I must admit that aging furniture is not as easy as one might think. There are several methods that you can use, to achieve an realistic aged look.When I started painting furniture, I actually felt pretty intimidated by using stain to age my pieces. First, I started experimenting with glaze, and move to just stain, once I start feeling more confident.
First, you need to decide what type of stain to use, I usually don’t go for a very dramatic change, so I have been using a lot of light stains, that add just a subtle color. The type of stain to use, also depends on what color the piece that you are planning to age, is painted. I do work with Dark or Special Walnut from Minwax on dark painted colors, and Golden oak, on light color pieces.
- stain, the color of your choice
- rags, lots of them, to wipe off the stain, make sure they are lint free. I usually buy mine at Home Depot or Lowes, and they are pretty inexpensive.
- chip brush, do not use your favorite brush for sure. I have a separate brush that I use only for this purpose.
- piece of furniture, preferably distressed
I started with a drawer on this particular project, as I always do. It is small enough to repaint in case something goes wrong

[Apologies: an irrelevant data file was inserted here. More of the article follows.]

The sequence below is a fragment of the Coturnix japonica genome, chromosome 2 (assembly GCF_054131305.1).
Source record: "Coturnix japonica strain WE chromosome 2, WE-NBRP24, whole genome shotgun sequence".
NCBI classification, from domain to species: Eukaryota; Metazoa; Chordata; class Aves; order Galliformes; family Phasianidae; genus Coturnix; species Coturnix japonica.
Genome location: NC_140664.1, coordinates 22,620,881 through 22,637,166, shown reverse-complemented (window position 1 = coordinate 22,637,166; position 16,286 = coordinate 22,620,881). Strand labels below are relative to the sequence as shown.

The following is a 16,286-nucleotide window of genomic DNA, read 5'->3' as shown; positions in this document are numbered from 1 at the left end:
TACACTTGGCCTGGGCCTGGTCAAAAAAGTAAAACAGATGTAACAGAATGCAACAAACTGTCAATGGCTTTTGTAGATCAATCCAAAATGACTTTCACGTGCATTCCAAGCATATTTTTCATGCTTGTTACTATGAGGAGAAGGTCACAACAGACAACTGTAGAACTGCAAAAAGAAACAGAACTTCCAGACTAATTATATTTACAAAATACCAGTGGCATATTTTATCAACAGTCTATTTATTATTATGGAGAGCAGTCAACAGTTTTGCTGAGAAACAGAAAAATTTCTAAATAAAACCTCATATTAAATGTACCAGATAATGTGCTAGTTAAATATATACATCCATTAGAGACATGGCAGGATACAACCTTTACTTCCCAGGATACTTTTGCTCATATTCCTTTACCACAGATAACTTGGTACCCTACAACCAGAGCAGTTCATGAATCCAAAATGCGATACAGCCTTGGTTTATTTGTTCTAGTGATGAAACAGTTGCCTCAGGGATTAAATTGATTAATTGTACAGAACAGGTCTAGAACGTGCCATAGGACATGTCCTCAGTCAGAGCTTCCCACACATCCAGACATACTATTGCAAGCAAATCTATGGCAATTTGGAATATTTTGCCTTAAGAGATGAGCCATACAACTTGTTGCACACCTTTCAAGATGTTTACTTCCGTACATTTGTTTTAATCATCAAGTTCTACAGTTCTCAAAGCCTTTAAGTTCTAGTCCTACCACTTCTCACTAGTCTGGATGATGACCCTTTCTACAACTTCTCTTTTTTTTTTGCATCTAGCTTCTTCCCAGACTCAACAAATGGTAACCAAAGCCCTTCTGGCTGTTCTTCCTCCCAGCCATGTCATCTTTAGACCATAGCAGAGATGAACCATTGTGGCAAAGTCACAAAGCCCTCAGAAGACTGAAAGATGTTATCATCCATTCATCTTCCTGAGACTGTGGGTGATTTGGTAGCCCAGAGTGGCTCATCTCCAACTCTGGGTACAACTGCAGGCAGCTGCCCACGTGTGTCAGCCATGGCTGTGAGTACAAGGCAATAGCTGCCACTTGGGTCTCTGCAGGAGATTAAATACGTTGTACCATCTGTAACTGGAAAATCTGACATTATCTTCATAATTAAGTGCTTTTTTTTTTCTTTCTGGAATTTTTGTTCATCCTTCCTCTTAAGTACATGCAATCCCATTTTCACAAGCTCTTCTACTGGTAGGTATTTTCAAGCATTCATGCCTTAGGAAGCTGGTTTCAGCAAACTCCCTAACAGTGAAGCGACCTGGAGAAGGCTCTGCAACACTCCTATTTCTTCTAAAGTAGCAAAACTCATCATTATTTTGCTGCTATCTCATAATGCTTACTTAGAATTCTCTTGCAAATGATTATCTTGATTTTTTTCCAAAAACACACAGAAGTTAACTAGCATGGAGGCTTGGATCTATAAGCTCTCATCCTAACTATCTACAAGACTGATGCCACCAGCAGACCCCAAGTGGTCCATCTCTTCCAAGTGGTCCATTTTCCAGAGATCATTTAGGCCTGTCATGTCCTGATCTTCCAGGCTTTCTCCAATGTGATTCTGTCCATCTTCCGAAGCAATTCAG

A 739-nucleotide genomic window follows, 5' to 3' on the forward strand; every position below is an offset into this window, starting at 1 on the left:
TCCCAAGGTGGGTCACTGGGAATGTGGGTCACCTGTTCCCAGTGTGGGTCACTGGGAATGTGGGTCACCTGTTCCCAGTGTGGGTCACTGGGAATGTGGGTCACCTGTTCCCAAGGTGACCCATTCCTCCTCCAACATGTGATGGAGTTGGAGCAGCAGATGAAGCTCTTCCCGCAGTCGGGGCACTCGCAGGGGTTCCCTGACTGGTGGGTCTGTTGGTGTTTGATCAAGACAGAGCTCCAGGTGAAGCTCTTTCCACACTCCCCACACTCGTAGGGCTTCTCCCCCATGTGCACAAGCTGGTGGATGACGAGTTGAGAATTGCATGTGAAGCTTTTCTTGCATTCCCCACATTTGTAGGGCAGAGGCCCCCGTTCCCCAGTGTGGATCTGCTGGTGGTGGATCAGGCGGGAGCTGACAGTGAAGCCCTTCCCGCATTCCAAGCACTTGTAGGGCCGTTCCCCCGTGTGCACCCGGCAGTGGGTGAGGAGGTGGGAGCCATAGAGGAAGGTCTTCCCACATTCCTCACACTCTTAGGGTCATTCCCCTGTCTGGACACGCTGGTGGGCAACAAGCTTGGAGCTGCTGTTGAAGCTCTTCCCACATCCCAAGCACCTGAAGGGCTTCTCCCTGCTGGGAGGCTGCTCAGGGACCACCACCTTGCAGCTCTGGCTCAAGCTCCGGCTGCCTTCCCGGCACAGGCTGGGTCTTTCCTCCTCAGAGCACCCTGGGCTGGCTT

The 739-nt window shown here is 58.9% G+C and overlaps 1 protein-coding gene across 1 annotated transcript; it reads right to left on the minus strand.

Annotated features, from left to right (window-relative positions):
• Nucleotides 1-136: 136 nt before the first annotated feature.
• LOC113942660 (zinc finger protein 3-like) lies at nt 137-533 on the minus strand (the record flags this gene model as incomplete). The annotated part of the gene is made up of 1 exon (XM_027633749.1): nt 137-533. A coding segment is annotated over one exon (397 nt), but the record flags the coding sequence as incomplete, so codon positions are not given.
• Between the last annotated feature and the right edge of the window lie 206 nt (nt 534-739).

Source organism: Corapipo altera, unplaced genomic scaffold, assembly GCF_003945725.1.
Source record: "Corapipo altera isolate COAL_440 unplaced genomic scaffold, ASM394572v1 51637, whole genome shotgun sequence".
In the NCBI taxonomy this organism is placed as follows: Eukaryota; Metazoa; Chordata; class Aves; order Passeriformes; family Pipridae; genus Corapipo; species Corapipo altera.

Use the brush to apply the stain, same way you would use it to paint
The time you leave it on, depends on the look you are going for..add more time if necessary. I usually go for a second coat of stain, if its not dark enough.
Wipe off the stain..I usually go in one direction, from left to right, and keep working my way down
Decide if you achieved the look you have been going for, and do the same steps on the entire piece you are working on..
Aging process is a relatively fast one, I usually finish a whole piece in about an hour, depending on the size, and the look.
Now, you can sit back, relax, and admire your piece..You can see the finished piece really soon (wink)